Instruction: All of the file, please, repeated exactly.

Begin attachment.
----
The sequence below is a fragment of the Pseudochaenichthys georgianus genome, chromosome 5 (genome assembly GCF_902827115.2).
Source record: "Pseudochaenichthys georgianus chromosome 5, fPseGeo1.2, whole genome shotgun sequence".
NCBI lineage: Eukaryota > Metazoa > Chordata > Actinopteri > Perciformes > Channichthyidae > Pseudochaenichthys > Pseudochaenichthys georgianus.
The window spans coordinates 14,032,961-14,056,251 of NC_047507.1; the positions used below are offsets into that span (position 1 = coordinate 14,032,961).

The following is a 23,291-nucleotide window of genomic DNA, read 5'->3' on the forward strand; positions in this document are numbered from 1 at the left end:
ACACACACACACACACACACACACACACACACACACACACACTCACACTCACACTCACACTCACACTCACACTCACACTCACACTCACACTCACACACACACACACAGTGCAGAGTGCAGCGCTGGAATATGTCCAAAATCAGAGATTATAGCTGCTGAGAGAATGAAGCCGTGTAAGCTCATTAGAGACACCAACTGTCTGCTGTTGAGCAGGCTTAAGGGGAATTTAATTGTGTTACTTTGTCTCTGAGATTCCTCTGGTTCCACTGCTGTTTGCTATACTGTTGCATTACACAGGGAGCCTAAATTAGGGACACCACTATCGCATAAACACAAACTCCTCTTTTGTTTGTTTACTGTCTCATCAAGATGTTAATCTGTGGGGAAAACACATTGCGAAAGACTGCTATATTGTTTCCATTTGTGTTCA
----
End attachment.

The sequence below is a fragment of the Pseudochaenichthys georgianus genome, chromosome 5 (genome assembly GCF_902827115.2).
Source record: "Pseudochaenichthys georgianus chromosome 5, fPseGeo1.2, whole genome shotgun sequence".
NCBI lineage: Eukaryota > Metazoa > Chordata > Actinopteri > Perciformes > Channichthyidae > Pseudochaenichthys > Pseudochaenichthys georgianus.
The window spans coordinates 14,032,961-14,056,251 of NC_047507.1; the positions used below are offsets into that span (position 1 = coordinate 14,032,961).

The following is a 23,291-nucleotide window of genomic DNA, read 5'->3' on the forward strand; positions in this document are numbered from 1 at the left end:
ACACACACACACACACACACACACACACACACACACACACACTCACACTCACACTCACACTCACACTCACACTCACACTCACACTCACACTCACACACACACACACAGTGCAGAGTGCAGCGCTGGAATATGTCCAAAATCAGAGATTATAGCTGCTGAGAGAATGAAGCCGTGTAAGCTCATTAGAGACACCAACTGTCTGCTGTTGAGCAGGCTTAAGGGGAATTTAATTGTGTTACTTTGTCTCTGAGATTCCTCTGGTTCCACTGCTGTTTGCTATACTGTTGCATTACACAGGGAGCCTAAATTAGGGACACCACTATCGCATAAACACAAACTCCTCTTTTGTTTGTTTACTGTCTCATCAAGATGTTAATCTGTGGGGAAAACACATTGCGAAAGACTGCTATATTGTTTCCATTTGTGTTCA